Although treatment of depression works, it takes time. Some children and adolescents get discouraged when they don't feel better right away. There are things you can do at home to help you, your family, and your child while you are waiting for an appointment or while the treatment is starting to work.

  • Educate yourself, other caregivers, and other family members. A child who feels depressed is not making up symptoms. What might look like laziness or irritability is a symptom of depression.

  • Help your child relax with physical, creative, nurturing, and meaningful activities.

  • Focus on your child's strengths, rather than areas that need improving, and provide verbal encouragement.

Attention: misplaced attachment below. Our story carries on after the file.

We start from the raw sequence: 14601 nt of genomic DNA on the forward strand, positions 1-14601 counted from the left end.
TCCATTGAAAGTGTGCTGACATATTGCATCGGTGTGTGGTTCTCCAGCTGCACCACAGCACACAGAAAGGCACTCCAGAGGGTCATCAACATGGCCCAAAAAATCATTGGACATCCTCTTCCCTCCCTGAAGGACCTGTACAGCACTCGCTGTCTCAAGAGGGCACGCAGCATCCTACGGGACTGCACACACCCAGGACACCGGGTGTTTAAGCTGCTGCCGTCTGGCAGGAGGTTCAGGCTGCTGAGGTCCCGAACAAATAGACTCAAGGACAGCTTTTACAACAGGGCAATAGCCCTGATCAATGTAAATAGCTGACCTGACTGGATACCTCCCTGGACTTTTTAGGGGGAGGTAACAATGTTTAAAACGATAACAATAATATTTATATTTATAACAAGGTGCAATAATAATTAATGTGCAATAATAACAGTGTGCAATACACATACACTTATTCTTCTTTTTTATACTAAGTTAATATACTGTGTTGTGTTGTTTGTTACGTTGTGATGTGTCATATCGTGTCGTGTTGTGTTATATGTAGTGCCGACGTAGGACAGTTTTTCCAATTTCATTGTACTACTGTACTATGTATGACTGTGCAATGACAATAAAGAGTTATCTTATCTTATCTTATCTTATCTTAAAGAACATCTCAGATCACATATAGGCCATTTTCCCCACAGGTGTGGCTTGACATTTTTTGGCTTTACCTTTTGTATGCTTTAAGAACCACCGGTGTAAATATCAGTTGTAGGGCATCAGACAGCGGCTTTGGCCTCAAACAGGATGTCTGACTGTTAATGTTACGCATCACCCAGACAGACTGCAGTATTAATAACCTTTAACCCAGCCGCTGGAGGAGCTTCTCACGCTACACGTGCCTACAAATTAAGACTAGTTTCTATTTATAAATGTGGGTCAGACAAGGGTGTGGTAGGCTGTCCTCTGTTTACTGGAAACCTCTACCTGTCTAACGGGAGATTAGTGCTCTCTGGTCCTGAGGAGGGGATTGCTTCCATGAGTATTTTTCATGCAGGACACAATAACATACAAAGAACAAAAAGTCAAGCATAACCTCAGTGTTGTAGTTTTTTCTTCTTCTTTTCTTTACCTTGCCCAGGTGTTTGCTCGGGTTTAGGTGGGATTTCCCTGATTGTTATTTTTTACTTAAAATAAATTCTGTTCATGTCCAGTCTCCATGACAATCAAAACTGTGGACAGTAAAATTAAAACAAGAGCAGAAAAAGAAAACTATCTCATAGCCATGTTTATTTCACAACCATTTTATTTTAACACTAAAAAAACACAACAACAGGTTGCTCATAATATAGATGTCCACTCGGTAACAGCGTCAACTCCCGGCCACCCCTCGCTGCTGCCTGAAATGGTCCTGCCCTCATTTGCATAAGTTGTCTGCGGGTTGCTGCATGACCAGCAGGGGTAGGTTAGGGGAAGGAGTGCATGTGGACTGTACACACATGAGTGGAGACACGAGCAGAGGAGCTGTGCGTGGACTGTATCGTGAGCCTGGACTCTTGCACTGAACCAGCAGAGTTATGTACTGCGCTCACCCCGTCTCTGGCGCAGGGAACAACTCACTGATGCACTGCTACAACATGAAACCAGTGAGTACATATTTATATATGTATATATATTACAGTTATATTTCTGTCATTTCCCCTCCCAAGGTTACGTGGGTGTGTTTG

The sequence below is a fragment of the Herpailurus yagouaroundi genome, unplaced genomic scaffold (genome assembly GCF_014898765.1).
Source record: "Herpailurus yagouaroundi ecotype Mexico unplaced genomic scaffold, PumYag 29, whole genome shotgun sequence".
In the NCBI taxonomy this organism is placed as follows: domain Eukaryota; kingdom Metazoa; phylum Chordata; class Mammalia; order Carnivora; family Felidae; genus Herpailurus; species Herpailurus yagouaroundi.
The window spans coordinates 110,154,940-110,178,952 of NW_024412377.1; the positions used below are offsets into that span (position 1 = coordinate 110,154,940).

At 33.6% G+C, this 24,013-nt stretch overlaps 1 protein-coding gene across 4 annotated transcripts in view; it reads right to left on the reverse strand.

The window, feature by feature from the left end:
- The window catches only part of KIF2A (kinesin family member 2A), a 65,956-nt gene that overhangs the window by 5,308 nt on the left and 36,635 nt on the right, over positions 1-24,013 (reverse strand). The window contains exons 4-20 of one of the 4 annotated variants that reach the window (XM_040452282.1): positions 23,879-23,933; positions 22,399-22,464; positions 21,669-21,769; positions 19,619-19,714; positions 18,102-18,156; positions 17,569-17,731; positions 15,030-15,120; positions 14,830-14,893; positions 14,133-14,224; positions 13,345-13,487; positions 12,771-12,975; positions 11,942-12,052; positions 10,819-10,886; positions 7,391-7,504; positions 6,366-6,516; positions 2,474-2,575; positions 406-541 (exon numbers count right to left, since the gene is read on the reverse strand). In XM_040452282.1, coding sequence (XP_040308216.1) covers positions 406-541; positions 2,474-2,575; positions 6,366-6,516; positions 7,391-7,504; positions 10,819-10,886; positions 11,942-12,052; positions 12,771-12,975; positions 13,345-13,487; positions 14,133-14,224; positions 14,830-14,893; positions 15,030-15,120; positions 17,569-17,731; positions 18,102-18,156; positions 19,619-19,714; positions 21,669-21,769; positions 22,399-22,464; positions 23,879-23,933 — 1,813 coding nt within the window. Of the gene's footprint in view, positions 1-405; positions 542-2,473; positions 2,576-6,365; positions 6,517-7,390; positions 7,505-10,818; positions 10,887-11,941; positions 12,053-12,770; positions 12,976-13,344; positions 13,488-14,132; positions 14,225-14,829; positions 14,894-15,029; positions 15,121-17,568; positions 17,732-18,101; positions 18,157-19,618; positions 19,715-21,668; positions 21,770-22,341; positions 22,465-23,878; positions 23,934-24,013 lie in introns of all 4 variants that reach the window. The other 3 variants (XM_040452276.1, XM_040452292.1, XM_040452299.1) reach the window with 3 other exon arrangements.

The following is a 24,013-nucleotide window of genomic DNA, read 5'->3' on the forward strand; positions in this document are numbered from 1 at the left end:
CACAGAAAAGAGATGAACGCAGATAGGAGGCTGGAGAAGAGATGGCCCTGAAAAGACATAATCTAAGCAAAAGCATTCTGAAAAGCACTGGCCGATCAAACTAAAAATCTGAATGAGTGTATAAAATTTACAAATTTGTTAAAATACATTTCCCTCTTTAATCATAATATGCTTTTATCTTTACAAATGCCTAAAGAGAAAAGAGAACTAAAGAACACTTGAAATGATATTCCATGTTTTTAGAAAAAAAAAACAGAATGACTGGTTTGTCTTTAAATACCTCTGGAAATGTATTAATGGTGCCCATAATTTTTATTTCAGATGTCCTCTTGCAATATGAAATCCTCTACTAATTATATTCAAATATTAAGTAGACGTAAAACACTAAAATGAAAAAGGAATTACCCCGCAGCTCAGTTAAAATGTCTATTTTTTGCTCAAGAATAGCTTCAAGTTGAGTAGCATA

• Talk with and listen to your child with love and support. Encourage your child to share their feelings by listening without judgment.

  • Help your child look at problems in a different, more positive way.

  • Break down problems or tasks into smaller steps so your child can be successful.

  • Let your child know that feelings of hopelessness are a symptom of depression and are not an accurate picture of reality.

Remember

Contact your child's doctor if you have any questions and visit www.HealthyChildren.org for more parenting information.

The information contained in this publication should not be used as a substitute for the medical care and advice of your pediatrician. There may be variations in treatment that your pediatrician may recommend based on individual facts and circumstances. The persons whose photographs are depicted in this publication are professional models. They have no relation to the issues discussed. Any characters they are portraying are fictional.

© 2021 American Academy of Pediatrics. All rights reserved.